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This Is What Actually Happens In Your Brain When You Can’t Sleep

We asked a neuroscientist and brain surgeon for the answers to insomnia.
PHOTO: SCIENCE PHOTO LIBRARY/GETTY IMAGES
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Ever spent a night's sleep tossing, turning and staring at the ceiling, then all of a sudden, the birds outside are singing and time to get up again? You’re not alone in your insomnia.

According to the NHS, struggling to fall–or stay– asleep is a common problem for one in three people in the UK. But a lot of what we think we know about sleep, says Dr. Rahul Jandial, M.D., Ph.D, a dual-trained brain surgeon and neuroscientist, is actually wrong. Excellent news.

“Everybody thinks a molecule called melatonin is responsible for your sleep pattern but that’s not true,” he told us. “As a surgeon, I’ve taken out the region of the brain that makes melatonin and people still sleep just fine. Good sleep is actually based on a circadian rhythm: plants, animals, nature, all of us are in tune with it–we live on a planet that has day and night, and our bodies should be in sync with that. Insomnia, or having a hard time sleeping, is because people aren’t.”

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Circadian rhythm is triggered when we see darkness. “The release of those chemicals is actually behind your eye, above an area called the hypothalamus, it’s a different area than the pineal gland and melatonin. It’s not just your brain that goes to sleep either, the genetics of your body change when you fall asleep.”

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The modern world (read: your Instagram addiction) could be partially to blame for your lack of Zs, ditto if you watch Netflix on your laptop in bed with the screen brightness turned right up. “Darkness, both inside your home and out, signals for your brain to fall into the nightly pattern of sleep,” explains Dr. Jandial, who is also the author of the bestselling book Life Lessons From A Brain Surgeon. Dropping the brightness not only on your phone screen, but TV and computer, leading up to bedtime could have a positive impact on you getting a decent kip.

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“Besides tech habits, stress, worry and anxiety also majorly get in the way of sleep–those conditions release chemicals that are the equivalent to coffee or cocaine. It’s easy for these excitatory and stimulatory chemicals to become habitual too.”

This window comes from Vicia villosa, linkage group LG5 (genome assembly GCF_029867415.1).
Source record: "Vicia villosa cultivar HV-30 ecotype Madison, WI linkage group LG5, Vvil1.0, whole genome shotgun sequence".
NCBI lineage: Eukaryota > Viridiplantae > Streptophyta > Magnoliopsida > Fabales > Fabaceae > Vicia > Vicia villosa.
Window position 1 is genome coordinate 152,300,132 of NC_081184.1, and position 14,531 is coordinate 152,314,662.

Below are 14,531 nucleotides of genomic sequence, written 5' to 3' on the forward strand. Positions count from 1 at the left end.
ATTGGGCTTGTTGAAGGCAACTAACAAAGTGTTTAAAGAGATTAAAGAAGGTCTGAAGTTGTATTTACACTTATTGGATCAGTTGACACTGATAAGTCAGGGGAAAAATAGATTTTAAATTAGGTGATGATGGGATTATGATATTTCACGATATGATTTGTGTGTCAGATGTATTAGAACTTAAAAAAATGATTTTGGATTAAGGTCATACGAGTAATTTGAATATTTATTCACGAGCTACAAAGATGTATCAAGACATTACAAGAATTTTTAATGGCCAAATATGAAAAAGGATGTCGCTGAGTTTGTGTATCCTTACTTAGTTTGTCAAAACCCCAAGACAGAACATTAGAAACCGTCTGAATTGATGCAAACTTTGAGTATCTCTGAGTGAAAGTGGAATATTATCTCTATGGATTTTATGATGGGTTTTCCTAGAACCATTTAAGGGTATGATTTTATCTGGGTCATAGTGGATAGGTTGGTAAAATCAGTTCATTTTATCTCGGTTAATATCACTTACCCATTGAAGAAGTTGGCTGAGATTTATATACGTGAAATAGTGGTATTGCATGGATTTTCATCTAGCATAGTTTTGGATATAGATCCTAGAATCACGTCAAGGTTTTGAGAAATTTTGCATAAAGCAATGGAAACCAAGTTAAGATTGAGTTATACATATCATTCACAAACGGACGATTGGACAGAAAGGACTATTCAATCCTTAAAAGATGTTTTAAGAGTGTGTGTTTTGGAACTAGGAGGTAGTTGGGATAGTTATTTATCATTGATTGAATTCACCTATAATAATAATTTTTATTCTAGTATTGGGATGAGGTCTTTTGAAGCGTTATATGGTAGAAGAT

Essentially, an anxiety-based inability to sleep, or insomnia (when this happens frequently, despite your best efforts), is a little bit like having too much coffee late in the day; even if it’s pitch black, quiet and you want to sleep, if you’ve got the wrong chemicals buzzing around inside of you it can be a struggle. “That’s the biology of what’s happening when somebody can't drift off,” says the neuroscientist.

The "eight hours a night rule" is kind of a myth too, says Dr. Jandial. “As a surgeon, I used to get called a lot throughout the night. I realized I’d rather have less sleep, say five hours, that’s solid and uninterrupted, than a disturbed eight hours,” he says.

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If you keep falling asleep and waking, falling asleep and waking, you won’t get into the deeper stages of sleep that help you feel rested–meaning that snoozing your alarm clock is a pretty bad idea too. “Why snooze? Why not just let that last hour be totally connected to the sleep that you are in? The alarm isn’t there to tease you out of sleep, if you’re well rested, you’ll get up on your own.”

How to get a good night’s sleep, according to science

The first rule? “Do your best to set the sleep stage: your bed, the night stand, how accessible the light switch is from your bed, all need to be thought about.” If you like to read a book in bed to help you drift off, invest in a low-level lamp, rather than dragging yourself across the room to switch an overhead light off. Going to bed at the same time every night will help your body get into the rhythm, too.

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Don’t have coffee after 12 p.m. either, it can stay in your system for up to eight hours and could hinder your ability to wind down.

If you're struggling to get to sleep, try some white noise. “I’d advise getting an app to provide background noise: when the brain is a little distracted it can help relax those parts of the mind that are jumping all over the place,” says Dr. Jandial, adding that if you time white noise to play for an hour, it’ll distract you from thinking about the other worries in your life, at least during those moments.

“If you’re still awake after 60 minutes, get up and do something for half an hour, like tidying up, then attempt sleep again. It’s important not to fall into a vicious cycle–you have to kind of slide into it, you can’t just flip a switch and nod off.”

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Happy dreaming, kids.

Dr. Rahul Jandial, M.D., Ph.D is a dual-trained brain surgeon and neuroscientist, and author of Life Lessons from a Brain Surgeon.

Follow Jennifer on Twitter and Instagram.

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This article originally appeared on Cosmopolitan.com/uk. Minor edits have been made by the Cosmo.ph editors.